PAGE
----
The Git Shell will open a PowerShell window and execute shell.ps1 from the Github directory:


What it won’t do is to load your personal PowerShell profile. I want to use my PowerShell profile that creates some links and adjust the look-and-feel and the promt of the shell. By the way I have published my profile.ps1 as a gist:

I also want to have git in PowerShell available directly. The answer is in the shell.ps1 in the Github folder:


So add this line to your profile.ps1 as I did:

. (Resolve-Path "$env:LOCALAPPDATA\GitHub\shell.ps1")

That’s it. If you haven’t seen the “DOT” in PowerShell scripts, it is called dot sourcing, it will execute the script and keep all the variables and references within the script.

An alternative

If you do not have Github for Windows, there is another way to load git functionality into PowerShell:

.tfignore – “.gitignore” for TFS

I haven’t used TFS so much. But I like it so far. It works smoothly, both TFS 2012 (on premises) and TFS Preview (online). I really appreciate that Microsoft has been inspired from git – the world’s best VCS :). For example .tfignore which works exactly like the .gitignore file. It is nice that the non-classic Microsoft dot notation convention for naming the hidden files is chosen.  So if you have any files to ignore just do it like you did in your git projects. Here is a .tfignore which I use in my SharePoint project for now. I suppose it will be extended soon:

# Ignore Reshaprer files
# Ignore published wsp outputs

Put .tfignore file in the root of your TFS Project. You can of course, let VS2012 create it automatically in the VS2012

.gitignore for .net

At appharbor there is a simple .gitignore file for .net applications. If you use Resharper, you may find the extended version of .gitignore useful. A most comprehensive .gitignore can be found on gitextensions website. (Thanks to Vasiliy Aksyonov for the comment):

#ignore thumbnails created by windows
#Ignore files build by Visual Studio

If git tracks some files you don’t want it to track, just remove these files from the git repo:

git rm --cached file

Next: “.gitignore” for TFS: .tfignore

Team Explorer


Until now I have only worked with svn and git. So I am very curious about the Team Foundation Server and Team Explorer which all talk much about. The best thing is the integration with the issue tracking. I can see all work item, or just my work items.

Another fine feature, at leat if you use codeplex, is the Team Explorer Everywhere.

The Team Explorer Everywhere client works on Windows, Linux, Mac, or Solaris. It provides a command line client and plug-in for Eclipse to access Team Foundation Server. For information on obtaining the client and connecting to the Team Foundation Server please read the Team Explorer Everywhere Client wiki page. You will need the information on the right to connect to the Team Foundation Server in Team Explorer Everywhere.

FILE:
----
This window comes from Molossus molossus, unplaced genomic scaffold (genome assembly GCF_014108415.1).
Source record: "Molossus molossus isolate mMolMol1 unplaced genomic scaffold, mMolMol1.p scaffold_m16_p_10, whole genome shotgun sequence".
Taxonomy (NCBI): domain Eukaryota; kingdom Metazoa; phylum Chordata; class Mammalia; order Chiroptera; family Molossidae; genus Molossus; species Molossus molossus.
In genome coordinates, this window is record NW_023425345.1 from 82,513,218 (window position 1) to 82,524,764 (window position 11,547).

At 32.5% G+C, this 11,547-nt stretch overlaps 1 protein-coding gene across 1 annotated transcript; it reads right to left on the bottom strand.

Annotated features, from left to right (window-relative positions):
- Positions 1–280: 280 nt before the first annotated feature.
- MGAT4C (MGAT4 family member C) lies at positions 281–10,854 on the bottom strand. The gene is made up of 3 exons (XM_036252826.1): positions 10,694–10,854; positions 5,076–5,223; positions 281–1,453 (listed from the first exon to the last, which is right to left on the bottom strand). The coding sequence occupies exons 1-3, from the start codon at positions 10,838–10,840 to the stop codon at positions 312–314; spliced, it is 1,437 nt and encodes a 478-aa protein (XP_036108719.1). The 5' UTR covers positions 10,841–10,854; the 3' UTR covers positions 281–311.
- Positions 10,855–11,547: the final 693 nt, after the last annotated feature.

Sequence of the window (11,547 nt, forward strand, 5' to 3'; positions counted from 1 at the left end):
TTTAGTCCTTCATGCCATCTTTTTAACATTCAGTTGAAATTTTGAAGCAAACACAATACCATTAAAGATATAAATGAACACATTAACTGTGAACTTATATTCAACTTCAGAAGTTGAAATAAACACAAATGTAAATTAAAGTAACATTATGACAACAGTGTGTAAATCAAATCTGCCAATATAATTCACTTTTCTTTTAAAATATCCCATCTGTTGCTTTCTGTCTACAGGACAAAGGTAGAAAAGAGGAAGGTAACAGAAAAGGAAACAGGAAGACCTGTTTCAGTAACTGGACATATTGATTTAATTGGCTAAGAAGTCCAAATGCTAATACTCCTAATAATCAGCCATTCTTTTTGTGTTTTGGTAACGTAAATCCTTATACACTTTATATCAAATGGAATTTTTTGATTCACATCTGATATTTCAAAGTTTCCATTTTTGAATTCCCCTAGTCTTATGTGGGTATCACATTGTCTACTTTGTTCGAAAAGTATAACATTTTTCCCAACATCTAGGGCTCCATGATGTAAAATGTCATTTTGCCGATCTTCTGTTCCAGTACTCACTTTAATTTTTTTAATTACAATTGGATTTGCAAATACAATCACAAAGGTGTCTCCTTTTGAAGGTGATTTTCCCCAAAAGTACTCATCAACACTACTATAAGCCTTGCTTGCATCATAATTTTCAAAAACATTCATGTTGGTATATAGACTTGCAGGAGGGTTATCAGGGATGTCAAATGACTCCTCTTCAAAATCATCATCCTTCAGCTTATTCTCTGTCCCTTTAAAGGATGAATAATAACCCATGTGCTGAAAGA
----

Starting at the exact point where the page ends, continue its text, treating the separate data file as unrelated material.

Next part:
.gitignore for android

.gitignore is very important. This file tells git which files not to care about. I found a good template for android .gitignore:


The only thing I have added is the last row: .classpath.

Good beginners’ tutorial on android, eclipse and git

Smashing magazine has a pretty good tutorial how to start programming for android using git, github, eclipse and datastorage. I recommend:

Get Started Developing For Android With Eclipse, Reloaded

Set up the Lusites development environment

There is a very good wiki page which describes how to set up the environment. If you think something is missing there, just leave a comment here. Much of that was inspired by a useful tutorial from

Update from git

So if you have an existing copy of the project, just type:

git pull origin master

Or in Egit in Eclipse, right-click on repo and run “Fetch from upstream”.

Daniel Chronlund Cloud Tech Blog

News, tips and thoughts for Microsoft cloud fans

Вула Чăвашла

VulaCV - Чăвашла вулаттаракан сайт

Discovering SharePoint

And going crazy doing it

Bram de Jager - Architect, Speaker, Author

Microsoft 365, SharePoint and Azure

SharePoint Dragons

Nikander & Margriet on SharePoint

Mai Omar Desouki

PFE @ Microsoft

Cameron Dwyer

Office 365, SharePoint, Azure, OnePlace Solutions & Life's Other Little Wonders


Me and My doings!

Share SharePoint Points !

By Mohit Vashishtha

Jimmy Janlén "Den Scrummande Konsulten"

Erfarenheter, synpunkter och raljerande om Scrum från Jimmy Janlén

Aryan Nava

DevOps, Cloud and Blockchain Consultant


SharePoint for everyone


Ryan Dennis is a SharePoint Solution Architect with a passion for SharePoint and PowerShell

SharePoint 2020

The Vision for a Future of Clarity

Aharoni in Unicode

Treacle tarts for great justice

... And All That JS

JavaScript, Web Apps and SharePoint


Mostly what I know and share about...